The ball side post player O5 immediately finds and seals the middle zone defender X5. We look to make the quick pass to O5 inside for the post move and shot.
From Lindsay Gottlieb (University of California Women's Head Basketball Coach), this 2-3 zone play gets you either an open 3-point shot for your best shooter, or a quick basket inside. O3 drops down toward the baseline (diagram 1). O1 dribbles a little to the left and O2 cuts underneath (diagram 2) and through to the left corner-wing area for a possible pass from O1 and a shot.
If the X3 defender moves outside to cover O2, then the quick pass from O1 to O4 is open for a lay-up (diagram 3). From Florida Gators head coach, Mike White, this 2-3 zone play gets you a lob pass to your big man O5.
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My 7th graders were really having difficulty playing against the 2-3 zone, which we seem to be running into frequently in youth tournaments. I dedicated an entire practice session to learning how to beat this defense in a simple way that young players could understand.
I used some visuals and made it interactive for them, instead of me just talking. First, we gathered around a table out on the floor. I let the kids set up the board and helped them with placing the defense in a 2-3 zone.
So every time they would position the offense, I would then move the defense, and then they would have to find the gaps again. Amazingly, the kids came up with the same offensive scheme that I had devised, and it is diagrammed in the drawings below.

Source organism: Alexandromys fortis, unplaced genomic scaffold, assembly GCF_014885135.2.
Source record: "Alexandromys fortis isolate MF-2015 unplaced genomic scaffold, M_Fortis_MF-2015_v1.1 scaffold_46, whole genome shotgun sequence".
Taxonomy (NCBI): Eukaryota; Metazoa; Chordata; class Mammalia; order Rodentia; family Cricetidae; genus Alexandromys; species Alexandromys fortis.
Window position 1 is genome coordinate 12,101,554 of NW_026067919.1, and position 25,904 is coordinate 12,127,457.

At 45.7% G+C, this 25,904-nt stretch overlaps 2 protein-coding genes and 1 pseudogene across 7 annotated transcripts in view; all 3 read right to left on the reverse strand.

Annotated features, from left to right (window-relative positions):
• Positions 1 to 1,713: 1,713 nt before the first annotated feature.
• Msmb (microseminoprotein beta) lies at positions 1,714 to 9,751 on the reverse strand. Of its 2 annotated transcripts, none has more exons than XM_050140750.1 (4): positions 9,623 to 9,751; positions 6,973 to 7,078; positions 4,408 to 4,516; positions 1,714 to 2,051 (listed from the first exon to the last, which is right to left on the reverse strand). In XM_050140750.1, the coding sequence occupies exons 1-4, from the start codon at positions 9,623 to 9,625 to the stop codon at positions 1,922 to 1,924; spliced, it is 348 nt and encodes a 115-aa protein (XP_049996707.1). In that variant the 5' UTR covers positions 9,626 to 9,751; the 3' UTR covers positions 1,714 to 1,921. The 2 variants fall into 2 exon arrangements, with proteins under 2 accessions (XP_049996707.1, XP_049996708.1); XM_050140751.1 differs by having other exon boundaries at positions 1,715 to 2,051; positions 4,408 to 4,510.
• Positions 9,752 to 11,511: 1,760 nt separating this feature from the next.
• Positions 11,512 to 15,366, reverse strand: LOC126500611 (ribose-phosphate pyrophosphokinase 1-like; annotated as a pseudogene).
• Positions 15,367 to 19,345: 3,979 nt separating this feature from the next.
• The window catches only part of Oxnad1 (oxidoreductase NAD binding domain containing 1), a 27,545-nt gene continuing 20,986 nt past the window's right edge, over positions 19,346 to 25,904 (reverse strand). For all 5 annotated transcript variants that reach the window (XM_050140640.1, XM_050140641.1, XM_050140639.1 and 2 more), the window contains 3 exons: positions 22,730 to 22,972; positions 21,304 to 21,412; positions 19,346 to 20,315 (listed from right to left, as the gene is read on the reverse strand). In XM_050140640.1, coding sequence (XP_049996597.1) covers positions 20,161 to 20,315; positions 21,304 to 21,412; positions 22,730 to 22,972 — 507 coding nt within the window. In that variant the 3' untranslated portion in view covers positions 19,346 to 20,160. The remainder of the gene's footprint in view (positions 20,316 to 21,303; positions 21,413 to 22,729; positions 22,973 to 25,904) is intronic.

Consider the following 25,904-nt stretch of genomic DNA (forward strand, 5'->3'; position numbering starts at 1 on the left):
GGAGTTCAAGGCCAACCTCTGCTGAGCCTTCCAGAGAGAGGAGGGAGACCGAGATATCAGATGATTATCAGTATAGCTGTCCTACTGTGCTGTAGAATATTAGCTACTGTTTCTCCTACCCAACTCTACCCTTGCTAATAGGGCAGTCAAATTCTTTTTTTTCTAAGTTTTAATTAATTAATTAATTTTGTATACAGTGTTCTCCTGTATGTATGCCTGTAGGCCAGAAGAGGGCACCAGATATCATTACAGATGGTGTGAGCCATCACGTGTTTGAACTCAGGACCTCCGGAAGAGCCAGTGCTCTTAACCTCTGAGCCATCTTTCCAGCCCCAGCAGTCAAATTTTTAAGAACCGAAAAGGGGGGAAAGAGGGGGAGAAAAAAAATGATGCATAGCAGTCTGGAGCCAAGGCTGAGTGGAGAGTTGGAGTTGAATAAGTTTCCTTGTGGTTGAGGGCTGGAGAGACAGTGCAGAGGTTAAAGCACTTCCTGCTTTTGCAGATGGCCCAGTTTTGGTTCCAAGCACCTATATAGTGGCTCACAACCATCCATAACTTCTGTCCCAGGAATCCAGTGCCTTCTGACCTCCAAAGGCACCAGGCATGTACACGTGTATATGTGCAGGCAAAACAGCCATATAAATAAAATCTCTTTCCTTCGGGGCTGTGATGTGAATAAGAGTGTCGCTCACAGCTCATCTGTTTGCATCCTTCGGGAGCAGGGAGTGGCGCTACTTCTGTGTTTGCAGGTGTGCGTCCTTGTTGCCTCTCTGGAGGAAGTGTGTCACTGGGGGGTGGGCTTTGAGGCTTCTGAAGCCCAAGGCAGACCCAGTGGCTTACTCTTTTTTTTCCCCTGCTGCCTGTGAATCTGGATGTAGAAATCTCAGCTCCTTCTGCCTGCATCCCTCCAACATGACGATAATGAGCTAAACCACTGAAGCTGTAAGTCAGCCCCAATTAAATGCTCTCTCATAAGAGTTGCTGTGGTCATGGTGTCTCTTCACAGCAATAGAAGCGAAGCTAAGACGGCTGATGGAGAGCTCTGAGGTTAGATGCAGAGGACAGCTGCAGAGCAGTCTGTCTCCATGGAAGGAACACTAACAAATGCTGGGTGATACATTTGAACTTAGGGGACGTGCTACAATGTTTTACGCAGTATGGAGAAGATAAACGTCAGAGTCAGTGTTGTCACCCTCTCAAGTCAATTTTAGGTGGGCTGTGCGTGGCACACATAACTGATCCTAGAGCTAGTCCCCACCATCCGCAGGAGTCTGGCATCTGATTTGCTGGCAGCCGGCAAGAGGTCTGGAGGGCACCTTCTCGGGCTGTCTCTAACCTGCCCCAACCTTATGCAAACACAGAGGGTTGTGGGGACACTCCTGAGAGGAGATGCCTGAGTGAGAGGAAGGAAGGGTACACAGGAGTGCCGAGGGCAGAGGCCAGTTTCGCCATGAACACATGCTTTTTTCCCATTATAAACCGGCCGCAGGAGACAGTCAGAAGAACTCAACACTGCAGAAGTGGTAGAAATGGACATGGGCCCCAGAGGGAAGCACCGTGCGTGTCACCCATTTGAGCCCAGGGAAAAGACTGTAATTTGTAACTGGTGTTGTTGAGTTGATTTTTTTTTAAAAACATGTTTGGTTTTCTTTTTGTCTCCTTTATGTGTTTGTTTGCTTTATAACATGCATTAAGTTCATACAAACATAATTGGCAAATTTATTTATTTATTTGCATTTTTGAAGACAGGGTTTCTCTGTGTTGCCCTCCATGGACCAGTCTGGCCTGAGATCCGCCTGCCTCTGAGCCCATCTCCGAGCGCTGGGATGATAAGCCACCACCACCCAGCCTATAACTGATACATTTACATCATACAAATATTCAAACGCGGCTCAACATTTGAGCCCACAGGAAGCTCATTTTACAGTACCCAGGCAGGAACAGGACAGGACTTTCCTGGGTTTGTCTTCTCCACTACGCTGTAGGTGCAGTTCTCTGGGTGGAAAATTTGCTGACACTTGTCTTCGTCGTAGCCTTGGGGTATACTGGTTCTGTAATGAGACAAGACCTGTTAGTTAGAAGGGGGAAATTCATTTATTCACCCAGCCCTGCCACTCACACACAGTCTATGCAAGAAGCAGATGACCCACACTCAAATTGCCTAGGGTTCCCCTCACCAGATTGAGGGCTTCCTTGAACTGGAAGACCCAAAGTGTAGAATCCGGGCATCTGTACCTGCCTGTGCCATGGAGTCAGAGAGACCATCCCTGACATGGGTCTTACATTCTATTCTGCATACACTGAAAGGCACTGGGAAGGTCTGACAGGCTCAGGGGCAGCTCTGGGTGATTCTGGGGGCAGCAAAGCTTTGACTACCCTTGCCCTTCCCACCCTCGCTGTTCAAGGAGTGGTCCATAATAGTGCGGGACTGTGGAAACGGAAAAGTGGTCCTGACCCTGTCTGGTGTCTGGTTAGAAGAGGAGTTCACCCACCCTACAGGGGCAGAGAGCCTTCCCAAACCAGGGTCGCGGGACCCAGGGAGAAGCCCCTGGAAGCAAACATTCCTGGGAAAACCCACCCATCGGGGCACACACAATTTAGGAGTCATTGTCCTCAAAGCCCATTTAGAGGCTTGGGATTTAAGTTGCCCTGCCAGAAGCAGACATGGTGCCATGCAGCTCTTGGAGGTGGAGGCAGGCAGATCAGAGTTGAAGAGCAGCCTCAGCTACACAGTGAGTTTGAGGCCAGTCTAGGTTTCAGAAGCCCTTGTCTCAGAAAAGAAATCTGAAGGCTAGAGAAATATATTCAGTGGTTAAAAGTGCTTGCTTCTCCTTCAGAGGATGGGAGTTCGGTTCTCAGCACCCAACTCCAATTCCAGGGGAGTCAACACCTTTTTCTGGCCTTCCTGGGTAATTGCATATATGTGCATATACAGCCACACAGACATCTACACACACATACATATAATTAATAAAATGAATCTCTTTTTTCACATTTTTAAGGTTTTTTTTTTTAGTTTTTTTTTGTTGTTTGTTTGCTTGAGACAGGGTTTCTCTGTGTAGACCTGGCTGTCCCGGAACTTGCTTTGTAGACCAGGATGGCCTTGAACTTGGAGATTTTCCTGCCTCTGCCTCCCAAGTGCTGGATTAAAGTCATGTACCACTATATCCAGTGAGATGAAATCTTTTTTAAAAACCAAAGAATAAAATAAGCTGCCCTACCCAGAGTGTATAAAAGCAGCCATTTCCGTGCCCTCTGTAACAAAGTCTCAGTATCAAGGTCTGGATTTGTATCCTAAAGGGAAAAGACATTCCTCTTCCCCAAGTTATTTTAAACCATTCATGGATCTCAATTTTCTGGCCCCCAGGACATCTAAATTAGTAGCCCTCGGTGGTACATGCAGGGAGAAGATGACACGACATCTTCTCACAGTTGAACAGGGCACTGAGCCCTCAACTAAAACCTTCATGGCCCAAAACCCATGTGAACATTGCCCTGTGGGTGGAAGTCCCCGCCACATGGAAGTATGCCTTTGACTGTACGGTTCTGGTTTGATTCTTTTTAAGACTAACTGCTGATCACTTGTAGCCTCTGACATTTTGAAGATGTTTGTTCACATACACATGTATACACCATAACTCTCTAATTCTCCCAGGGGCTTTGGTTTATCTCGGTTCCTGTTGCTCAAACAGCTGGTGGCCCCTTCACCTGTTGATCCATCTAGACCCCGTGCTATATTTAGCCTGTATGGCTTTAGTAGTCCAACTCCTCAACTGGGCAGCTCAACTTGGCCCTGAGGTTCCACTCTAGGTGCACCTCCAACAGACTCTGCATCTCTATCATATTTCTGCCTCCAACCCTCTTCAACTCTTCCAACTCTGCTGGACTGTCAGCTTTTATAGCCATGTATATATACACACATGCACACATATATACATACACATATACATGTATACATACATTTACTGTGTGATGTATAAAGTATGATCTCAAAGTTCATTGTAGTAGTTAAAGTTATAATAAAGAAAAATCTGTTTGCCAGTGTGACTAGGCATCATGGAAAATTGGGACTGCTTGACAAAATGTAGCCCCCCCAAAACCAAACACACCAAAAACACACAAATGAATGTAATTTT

Now, on the court, I used hula hoops and some old car floor mats that I threw down in the gaps, so they could see where to move to. One caution: players could trip and injure themselves with these objects on the floor, so we just used them in “walk through” ball rotations, not up to speed.
Dribble only to penetrate a gap, or improve a passing angle, or to get out of trouble. Offensive rebounding is very important since the zone defenders do not have clear-cut box-out assignments (as in a man-to-man).
Now study the diagrams below, and at the end I will give you just a few simple rules. One tip: your high post O4 might initially be positioned along the lane, and then as the point guard brings the ball into the forecourt, O4 flash cuts to the high post at the free-throw line.
Make sure the wings are high and wide, so that the point-to-wing pass is not easily intercepted. Each move is to fill a gap in the zone where you can get open for a pass and shot.
If the ball is passed to the corner, O4 cuts hard down to the low block for the bounce pass from O5 (diagram B), and O3 moves to the free-throw line area because if O4 does not get the ball, then O3 is often wide open (diagram C). Here's an option where we can attack the zone straight up the middle, by passing, not dribbling.
O1 will try to dribble between (split) the two outside defenders right up the middle and will pull up for a shot just inside the free throw line. You can see that there are certain areas (hula hoops) that we want to fill as the ball moves.
The diagrams below show red circles that should be filled when the ball is in that location. When the ball is at the high post, duck under the zone into the paint for the pass down low.
Look to penetrate from the wing, and make good passing decisions, avoid unnecessary dribbling. Look for the shot, and when the high post is at the elbow, the opposite wing drops into the gap on the weak-side.
Keep the ball moving, with little dribbling, except to penetrate or open a passing lane. Look for an opportunity to dribble and split the two top defenders, and if they collapse, dish out to either wing.